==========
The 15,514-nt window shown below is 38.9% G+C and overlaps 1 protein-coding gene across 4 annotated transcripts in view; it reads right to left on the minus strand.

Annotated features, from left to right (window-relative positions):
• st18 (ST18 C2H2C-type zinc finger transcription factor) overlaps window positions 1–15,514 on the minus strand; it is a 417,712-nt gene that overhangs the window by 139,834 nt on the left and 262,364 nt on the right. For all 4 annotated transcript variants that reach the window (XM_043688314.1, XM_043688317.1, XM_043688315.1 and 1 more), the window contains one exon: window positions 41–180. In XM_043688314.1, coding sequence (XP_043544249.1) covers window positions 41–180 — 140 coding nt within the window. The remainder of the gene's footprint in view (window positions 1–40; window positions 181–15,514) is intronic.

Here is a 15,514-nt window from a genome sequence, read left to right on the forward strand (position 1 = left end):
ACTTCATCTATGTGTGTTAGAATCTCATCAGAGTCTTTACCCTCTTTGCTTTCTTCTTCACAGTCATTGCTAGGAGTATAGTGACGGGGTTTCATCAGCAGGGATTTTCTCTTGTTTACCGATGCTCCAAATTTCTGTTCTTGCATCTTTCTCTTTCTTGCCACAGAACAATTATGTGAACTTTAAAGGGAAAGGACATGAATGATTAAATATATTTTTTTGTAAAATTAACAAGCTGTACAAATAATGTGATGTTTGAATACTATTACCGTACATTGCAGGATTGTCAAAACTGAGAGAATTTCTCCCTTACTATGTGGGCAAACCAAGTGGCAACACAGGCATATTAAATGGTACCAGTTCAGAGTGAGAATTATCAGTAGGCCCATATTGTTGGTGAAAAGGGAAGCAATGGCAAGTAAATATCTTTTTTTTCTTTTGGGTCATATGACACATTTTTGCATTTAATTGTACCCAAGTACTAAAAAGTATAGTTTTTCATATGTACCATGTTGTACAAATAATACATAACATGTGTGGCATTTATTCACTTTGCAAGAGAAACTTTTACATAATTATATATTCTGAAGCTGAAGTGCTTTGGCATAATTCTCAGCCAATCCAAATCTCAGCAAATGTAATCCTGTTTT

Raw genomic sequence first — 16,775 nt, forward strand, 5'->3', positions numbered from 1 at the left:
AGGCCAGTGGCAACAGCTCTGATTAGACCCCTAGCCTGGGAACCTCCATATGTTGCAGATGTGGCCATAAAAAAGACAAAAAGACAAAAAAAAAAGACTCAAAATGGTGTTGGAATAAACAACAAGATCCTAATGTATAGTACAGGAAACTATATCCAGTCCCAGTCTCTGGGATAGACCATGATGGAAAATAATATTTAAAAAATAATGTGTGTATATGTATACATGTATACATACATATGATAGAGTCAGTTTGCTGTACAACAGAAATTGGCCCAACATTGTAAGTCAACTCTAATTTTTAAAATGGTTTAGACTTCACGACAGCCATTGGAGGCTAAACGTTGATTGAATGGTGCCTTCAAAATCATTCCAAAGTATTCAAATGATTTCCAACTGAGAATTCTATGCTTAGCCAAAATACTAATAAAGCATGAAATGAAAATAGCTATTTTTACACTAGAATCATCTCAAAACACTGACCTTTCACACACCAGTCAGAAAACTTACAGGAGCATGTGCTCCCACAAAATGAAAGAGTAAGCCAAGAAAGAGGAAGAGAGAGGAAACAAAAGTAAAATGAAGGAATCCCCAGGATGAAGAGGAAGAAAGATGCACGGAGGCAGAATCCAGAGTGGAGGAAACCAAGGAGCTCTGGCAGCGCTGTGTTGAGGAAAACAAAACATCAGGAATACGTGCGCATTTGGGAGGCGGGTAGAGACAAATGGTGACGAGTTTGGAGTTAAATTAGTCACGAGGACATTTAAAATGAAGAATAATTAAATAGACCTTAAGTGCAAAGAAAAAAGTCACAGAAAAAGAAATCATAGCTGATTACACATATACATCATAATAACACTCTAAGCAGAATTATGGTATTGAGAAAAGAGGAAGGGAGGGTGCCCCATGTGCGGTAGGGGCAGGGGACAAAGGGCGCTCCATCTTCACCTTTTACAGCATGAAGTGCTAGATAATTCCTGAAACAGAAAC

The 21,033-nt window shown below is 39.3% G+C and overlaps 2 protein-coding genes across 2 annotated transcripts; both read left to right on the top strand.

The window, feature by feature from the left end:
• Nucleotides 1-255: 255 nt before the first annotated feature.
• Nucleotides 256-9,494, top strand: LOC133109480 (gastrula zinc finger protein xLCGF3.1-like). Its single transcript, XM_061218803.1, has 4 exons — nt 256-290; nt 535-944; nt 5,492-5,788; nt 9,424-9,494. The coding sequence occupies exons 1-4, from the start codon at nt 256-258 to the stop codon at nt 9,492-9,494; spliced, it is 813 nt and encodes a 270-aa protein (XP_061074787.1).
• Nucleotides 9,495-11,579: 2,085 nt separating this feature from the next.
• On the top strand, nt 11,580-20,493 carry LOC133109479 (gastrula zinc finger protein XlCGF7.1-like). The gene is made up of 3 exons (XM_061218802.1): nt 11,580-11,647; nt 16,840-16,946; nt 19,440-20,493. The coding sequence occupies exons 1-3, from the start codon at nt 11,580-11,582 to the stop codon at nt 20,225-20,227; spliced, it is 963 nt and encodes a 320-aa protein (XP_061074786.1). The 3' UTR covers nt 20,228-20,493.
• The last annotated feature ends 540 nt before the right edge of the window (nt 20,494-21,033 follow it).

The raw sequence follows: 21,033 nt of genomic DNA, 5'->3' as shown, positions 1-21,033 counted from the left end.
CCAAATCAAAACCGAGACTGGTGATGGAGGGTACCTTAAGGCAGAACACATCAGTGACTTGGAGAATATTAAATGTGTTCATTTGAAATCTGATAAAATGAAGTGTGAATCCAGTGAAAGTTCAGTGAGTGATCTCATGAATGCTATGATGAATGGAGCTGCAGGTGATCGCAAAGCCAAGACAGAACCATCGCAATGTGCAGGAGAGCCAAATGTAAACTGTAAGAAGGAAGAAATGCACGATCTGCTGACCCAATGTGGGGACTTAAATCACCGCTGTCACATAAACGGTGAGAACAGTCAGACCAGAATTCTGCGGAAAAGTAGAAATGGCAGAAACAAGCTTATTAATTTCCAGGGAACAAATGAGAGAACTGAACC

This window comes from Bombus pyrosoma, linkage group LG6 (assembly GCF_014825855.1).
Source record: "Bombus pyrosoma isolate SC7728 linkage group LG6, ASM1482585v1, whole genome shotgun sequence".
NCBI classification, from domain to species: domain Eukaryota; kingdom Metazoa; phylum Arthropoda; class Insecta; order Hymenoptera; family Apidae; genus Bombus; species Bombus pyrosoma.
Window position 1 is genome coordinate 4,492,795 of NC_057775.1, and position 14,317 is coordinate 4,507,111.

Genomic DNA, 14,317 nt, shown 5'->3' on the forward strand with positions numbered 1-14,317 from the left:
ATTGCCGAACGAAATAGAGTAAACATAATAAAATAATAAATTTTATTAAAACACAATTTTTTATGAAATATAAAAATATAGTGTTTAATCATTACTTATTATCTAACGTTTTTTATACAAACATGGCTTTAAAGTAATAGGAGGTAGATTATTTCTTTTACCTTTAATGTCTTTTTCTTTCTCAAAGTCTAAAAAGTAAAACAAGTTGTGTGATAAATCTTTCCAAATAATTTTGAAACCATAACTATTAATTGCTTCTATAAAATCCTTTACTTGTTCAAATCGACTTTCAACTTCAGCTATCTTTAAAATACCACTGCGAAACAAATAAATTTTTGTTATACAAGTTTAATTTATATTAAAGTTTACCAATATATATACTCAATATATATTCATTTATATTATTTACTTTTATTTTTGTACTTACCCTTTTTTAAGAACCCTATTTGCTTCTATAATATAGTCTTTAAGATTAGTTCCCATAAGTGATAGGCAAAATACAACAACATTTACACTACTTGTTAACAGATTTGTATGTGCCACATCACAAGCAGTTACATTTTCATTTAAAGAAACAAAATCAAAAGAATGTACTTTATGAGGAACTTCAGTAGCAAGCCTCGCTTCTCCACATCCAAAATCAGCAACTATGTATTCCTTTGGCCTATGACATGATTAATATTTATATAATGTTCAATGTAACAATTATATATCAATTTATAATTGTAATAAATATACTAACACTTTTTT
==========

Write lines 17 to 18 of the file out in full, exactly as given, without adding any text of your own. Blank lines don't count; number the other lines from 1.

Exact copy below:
This window comes from Bombus pyrosoma, linkage group LG6 (assembly GCF_014825855.1).
Source record: "Bombus pyrosoma isolate SC7728 linkage group LG6, ASM1482585v1, whole genome shotgun sequence".